Four Tips to Surviving Thanksgiving with Your Family
Gerontologist Karl Pillemer, professor of human development at Cornell University, has spent much of his career asking older Americans' advice for younger people. His surveys of approximately 2,000 elders translate to the experience of around 160,000 Thanksgivings and boils down to four tips for a harmonious holiday together.
Eliminate Politics from the Dinner Table Discussion
Gwen Miles, 94, after many angry family fights over Democrats versus Republicans put her foot down: "I made the rule that there would be no discussions of politics when we were all together. And I said to my husband: "If Dad starts in about politics, I'm going to walk out of the room and you come see what's wrong with me because I don't want to hear this anymore." The elders recommend applying this same rule to other "hot-button" issues. When buttons are pushed on a repetitive and sensitive topic, "just saying no" to the debate is an excellent—and potentially relationship-saving—option.
Don't Try to Fix Each Other's Life at Thanksgiving
As Harriet, age 79, says: "Give your kids their own lives. Don't make demands on them. Just be there for them when they need you. And certainly don't tell them what to do." Joyce, 90, agrees: "It's their life. It's not my life. They all have their own way to do things and if they get into trouble and want some help, they'll come to me."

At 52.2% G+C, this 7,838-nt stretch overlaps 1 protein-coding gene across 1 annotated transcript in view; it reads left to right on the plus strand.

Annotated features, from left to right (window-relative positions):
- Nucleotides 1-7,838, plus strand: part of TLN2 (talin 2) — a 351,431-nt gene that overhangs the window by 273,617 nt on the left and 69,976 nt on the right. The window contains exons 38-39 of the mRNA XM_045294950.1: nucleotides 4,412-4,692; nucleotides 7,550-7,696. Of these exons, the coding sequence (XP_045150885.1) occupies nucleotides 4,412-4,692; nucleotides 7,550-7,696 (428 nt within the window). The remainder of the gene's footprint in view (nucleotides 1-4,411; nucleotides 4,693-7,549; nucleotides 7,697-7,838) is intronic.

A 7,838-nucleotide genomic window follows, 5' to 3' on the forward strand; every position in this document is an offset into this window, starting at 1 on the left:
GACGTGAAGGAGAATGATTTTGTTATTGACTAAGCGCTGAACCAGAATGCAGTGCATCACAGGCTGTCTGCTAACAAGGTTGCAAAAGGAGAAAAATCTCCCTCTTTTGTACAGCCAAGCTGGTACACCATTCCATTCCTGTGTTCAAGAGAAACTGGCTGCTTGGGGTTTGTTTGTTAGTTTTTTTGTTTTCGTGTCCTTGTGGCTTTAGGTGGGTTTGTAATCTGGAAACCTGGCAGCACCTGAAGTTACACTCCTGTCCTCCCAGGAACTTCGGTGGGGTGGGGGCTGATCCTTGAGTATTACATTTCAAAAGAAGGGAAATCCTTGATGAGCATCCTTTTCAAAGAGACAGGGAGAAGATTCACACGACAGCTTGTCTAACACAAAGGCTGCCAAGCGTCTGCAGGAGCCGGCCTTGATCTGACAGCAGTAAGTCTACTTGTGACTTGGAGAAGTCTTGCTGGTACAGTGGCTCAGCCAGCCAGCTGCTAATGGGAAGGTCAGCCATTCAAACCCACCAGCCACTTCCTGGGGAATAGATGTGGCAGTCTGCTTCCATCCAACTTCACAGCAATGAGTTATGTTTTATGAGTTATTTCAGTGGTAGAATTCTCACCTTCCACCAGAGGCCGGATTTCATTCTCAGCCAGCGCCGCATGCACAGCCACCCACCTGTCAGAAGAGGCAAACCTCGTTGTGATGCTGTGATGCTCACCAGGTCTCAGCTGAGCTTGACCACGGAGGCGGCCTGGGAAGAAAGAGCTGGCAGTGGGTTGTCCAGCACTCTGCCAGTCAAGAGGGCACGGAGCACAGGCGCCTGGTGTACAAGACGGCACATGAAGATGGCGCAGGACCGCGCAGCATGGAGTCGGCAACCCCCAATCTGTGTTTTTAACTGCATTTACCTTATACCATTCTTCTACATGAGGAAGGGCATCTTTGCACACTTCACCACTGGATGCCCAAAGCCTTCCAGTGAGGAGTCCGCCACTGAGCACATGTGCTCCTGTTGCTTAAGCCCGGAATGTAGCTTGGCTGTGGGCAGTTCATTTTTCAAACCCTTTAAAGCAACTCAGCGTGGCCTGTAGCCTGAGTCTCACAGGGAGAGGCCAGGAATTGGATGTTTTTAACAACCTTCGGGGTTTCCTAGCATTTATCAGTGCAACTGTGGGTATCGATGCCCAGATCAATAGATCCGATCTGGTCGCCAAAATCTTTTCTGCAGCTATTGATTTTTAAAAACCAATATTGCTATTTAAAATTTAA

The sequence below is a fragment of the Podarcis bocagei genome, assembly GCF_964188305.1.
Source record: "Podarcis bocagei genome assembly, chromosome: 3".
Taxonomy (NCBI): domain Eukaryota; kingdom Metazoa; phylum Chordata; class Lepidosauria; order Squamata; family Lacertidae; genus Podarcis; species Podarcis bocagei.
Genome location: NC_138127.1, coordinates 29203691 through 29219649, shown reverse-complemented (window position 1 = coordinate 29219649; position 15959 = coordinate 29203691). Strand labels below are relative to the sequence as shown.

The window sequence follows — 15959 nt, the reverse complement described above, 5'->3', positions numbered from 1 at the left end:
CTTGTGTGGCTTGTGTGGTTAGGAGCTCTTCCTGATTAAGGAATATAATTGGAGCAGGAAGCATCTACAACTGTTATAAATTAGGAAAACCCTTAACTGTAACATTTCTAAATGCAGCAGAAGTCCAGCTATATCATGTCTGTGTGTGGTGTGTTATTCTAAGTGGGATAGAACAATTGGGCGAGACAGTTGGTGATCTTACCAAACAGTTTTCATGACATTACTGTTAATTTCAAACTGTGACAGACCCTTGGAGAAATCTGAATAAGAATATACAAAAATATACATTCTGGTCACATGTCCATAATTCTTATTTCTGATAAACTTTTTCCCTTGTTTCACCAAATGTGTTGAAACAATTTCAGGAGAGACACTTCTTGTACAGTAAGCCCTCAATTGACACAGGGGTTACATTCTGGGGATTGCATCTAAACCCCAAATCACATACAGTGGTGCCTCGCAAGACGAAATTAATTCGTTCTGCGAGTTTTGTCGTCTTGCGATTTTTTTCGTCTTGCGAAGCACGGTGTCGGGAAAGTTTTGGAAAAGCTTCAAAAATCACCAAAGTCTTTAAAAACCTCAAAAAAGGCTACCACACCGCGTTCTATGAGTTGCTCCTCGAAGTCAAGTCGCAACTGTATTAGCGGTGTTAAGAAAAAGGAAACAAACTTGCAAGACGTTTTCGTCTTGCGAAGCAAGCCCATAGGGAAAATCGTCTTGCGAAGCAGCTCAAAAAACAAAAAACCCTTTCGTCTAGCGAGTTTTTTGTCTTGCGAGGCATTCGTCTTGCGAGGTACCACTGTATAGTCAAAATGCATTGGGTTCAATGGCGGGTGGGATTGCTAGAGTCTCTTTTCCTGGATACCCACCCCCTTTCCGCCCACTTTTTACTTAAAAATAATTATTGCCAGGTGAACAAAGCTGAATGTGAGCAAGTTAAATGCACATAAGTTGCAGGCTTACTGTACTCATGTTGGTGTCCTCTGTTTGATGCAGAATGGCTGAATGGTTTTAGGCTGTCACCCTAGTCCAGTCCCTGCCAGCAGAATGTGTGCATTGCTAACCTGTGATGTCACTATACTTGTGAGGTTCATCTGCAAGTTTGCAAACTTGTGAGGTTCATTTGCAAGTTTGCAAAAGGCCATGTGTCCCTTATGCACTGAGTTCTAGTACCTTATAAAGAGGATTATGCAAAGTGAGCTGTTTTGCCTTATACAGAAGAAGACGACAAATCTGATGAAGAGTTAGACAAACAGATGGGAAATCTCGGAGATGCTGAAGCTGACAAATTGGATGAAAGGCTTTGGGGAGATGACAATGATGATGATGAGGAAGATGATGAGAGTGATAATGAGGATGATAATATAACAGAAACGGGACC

Thanksgiving is not the time to exhort your child to get out of a relationship or get into one, to get a new job or stay in the old one, or to get his or her life on track. And the same holds true in the other direction: This is not the time for adult offspring to push the folks to sell the house or to start exercising. Let the holiday also be a break, the elders say, from trying to change one another.
Don't Take Everything Personally
Annie, 81, lived near her parents-in-law for most of her married life and the relationship was not an easy one. But when they got together on holidays, she made this rule: "Rather than assume the worst, it's more helpful to assume that they are saying things to you because they want to help their child and you. Try to realize that their intentions are good and sometimes people, especially as they get older, can't change the way they deal with others in their life." Parents can take the same approach toward their adult children.
Remind Yourself Why You Are Doing It